Sunday, September 8, 2013

Murder, Inc.

I've been meaning to do a post on the movie Murder, Inc. since it's been running on what's left of the Fox Movie Channel quite a bit recently. It's got two more airings soon, tomorrow (September 9) at 11:00 AM, followed by another at 9:15 AM on Tuesday, September 10.

Burton Turkus (played by Henry Morgan, not the one who would go on to become Harry Morgan of MASH fame) was a prosecutor in the 1940s who helped prosecute the trials of several contract killers for the Mob; this contract syndicate was known as Murder, Inc.. Turkus eventually wrote a book about the subject, and the material in the book combined with press reports would be fictionalized -- in some cases quite heavily due to the fact that there were people involved in all of this who were still alive and, as this had proved a problem with the filming of Compulsion.

In this fictionalization, Abe Reles (a real person, played here by Peter Falk in one of his first roles) is a hitman hired by Louis "Lepke" Buchalter (David J. Stewart) to deal with a Catskills hotel owner who hasn't been paying the protection racket (Morey Amsterdam). To get at the hotelier, Abe leans on heavily indebted singer Joey (Stewart Whitman) to introduce Abe to the hotel owner. Joey thinks Abe is only going to rough they guy up, much the way Abe has been threatening to rough him up, but in fact, Abe kills the guy. Joey is unsurprisingly shocked, but also has a problem. There's no way he can tell anybody what happened, because Abe will come after him.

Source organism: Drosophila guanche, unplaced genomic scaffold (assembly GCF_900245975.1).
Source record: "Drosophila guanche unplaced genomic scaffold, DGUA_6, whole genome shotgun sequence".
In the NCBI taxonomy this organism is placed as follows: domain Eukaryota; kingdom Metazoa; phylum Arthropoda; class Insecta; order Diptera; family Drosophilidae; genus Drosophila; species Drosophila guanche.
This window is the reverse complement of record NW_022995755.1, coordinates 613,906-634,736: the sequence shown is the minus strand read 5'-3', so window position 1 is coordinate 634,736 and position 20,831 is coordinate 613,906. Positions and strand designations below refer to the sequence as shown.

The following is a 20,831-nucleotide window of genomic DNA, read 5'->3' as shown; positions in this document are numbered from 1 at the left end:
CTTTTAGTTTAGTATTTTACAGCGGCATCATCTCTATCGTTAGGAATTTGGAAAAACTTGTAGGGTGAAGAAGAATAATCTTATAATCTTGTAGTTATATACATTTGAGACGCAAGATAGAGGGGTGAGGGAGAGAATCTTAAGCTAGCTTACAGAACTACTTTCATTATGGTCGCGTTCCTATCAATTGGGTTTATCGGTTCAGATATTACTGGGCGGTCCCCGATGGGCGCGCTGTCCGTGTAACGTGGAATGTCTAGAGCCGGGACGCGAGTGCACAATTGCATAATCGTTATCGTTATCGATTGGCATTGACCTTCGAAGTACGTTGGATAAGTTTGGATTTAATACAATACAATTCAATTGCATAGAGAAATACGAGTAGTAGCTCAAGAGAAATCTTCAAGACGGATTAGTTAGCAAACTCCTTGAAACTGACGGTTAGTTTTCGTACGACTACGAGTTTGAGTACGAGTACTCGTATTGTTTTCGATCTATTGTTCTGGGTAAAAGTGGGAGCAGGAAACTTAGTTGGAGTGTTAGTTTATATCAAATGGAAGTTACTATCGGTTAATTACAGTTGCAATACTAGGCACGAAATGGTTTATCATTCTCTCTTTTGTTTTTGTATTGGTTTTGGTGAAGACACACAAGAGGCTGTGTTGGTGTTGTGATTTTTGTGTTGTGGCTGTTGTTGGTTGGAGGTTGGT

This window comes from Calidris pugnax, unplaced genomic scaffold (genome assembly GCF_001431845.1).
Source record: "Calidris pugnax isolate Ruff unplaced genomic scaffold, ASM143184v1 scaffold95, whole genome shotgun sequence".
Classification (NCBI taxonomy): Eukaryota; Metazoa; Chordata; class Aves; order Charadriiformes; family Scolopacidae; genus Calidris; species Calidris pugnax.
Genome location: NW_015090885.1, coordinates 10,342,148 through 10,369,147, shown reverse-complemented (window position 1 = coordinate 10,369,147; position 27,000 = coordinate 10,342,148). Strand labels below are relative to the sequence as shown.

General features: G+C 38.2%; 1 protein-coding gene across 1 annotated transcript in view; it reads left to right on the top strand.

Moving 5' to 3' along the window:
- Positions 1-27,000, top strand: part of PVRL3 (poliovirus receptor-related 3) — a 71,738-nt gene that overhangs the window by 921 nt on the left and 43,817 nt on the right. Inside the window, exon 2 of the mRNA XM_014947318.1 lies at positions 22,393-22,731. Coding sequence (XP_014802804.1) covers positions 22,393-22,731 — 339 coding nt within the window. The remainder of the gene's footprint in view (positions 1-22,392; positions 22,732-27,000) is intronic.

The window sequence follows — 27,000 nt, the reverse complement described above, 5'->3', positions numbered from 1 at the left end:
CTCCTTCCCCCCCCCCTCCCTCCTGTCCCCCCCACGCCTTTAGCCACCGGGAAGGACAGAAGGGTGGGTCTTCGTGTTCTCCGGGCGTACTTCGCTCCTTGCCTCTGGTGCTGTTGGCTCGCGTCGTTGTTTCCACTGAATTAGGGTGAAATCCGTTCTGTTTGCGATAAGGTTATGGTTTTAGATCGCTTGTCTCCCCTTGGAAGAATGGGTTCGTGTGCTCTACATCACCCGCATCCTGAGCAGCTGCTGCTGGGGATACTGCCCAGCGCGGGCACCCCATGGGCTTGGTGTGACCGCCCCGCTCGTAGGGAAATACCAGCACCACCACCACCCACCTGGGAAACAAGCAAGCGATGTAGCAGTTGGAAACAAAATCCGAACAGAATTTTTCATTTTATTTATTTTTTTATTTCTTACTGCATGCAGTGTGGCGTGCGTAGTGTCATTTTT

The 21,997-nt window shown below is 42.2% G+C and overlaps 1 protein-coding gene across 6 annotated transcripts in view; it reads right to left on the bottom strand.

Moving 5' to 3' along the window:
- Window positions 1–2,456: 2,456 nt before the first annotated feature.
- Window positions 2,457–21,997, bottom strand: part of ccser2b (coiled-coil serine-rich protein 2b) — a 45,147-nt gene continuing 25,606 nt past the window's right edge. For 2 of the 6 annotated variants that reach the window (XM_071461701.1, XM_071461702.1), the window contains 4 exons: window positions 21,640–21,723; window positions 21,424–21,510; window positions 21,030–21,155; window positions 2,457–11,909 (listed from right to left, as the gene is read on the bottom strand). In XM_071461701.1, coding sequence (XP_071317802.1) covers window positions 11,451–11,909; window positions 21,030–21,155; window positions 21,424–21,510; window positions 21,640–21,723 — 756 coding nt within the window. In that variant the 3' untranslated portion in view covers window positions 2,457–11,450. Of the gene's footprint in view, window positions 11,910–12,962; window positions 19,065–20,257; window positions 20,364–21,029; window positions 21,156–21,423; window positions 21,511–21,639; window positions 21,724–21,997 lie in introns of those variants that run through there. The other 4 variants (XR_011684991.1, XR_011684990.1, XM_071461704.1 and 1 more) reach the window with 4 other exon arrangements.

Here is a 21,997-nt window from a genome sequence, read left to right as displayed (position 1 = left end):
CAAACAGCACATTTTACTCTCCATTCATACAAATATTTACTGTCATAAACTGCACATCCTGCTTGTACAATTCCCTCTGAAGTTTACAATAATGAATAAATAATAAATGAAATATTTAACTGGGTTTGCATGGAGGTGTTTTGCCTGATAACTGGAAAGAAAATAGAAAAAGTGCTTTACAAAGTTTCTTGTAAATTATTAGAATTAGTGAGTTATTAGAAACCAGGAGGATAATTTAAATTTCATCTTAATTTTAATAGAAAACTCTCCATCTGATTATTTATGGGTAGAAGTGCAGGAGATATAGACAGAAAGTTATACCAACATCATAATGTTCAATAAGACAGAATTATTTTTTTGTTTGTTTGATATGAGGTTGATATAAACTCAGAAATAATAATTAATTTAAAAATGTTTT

Meanwhile, the police, and more importantly the prosecutors, are trying to deal with the crime wave. They too face the problem of witnesses who refuse to testify against the Mob, because witnesses who do so have a distressing way of disappearing. Eventually, however, Joey's wife Eadie (May Britt), having been forced to keep Lepke in their apartment as a sort of safe house, decides to go to the prosecutors and tells about the time that Lepke had spent in their apartment, testimony that links several of the contract killers in Murder Inc. to various killings, and sets off a chain of dominoes.

It's all a bit more complicated than that, simply because you had multiple killers kiling a total of several hundred people in contract killings over the course of a decade, and the movie has to try to distill all of this down to something that can be understood more easily and be presented in under two hours. For the most part the film succeeds, in no small part due to Falk's performance, which earned him a Supporting Actor Oscar nomination. There are quite a few twists, although some of them you can see coming: since you know the Mob killed people to keep them from testifying, you know they're going to try to bump off several of the characters here. I don't know quite how accurate this is, but it's certainly interesting.

Murder, Inc. has also received a DVD release.

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